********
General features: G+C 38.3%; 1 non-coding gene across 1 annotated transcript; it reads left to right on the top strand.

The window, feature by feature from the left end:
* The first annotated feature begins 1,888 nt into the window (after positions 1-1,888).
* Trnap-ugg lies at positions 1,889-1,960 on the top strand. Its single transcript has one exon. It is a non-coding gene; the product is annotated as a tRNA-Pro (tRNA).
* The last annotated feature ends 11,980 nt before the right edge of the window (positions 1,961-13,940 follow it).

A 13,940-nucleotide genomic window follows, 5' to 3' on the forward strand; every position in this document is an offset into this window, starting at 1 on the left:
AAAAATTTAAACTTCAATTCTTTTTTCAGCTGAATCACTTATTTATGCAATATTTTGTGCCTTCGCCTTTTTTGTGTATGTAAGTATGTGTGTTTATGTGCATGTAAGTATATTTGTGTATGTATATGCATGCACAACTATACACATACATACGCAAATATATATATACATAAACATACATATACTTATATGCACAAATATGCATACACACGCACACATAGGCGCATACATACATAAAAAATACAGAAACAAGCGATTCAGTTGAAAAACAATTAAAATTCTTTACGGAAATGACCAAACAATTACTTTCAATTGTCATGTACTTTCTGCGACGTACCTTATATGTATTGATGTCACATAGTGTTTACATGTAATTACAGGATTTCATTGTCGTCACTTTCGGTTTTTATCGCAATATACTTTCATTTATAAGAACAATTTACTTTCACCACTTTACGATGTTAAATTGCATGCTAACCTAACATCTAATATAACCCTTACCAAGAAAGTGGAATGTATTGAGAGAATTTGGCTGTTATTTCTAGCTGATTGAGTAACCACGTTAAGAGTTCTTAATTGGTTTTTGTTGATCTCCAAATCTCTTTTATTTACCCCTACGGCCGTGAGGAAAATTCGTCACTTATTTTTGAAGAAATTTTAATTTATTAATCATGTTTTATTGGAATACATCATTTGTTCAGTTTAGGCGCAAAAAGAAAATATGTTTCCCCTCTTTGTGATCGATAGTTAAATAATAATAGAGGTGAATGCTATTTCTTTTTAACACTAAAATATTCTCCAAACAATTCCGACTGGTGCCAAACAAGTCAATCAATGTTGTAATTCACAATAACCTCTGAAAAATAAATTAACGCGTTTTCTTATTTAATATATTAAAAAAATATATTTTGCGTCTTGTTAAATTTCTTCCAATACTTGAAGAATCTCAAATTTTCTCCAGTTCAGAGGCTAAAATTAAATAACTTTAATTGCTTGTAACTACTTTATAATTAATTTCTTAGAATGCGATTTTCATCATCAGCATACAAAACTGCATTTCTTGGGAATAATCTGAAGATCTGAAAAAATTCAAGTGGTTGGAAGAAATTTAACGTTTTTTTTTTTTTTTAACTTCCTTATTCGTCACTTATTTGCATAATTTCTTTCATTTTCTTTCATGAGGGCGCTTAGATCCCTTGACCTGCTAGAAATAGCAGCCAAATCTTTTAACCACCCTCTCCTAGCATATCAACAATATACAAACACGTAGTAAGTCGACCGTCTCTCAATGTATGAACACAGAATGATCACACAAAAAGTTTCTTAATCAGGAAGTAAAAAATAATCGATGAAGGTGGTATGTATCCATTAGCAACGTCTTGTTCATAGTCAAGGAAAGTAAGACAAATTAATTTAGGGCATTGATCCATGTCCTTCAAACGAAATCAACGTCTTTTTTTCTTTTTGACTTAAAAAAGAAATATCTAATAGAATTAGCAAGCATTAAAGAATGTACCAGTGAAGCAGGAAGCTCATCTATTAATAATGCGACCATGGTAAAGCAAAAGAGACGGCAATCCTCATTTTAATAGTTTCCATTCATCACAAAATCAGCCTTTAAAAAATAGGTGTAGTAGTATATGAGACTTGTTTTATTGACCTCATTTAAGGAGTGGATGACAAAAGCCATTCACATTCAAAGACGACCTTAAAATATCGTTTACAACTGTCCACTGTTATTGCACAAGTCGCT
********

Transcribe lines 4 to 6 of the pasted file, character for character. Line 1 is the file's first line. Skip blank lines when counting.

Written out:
* Trnap-ugg lies at positions 1,889-1,960 on the top strand. Its single transcript has one exon. It is a non-coding gene; the product is annotated as a tRNA-Pro (tRNA).
* The last annotated feature ends 11,980 nt before the right edge of the window (positions 1,961-13,940 follow it).

A 13,940-nucleotide genomic window follows, 5' to 3' on the forward strand; every position in this document is an offset into this window, starting at 1 on the left: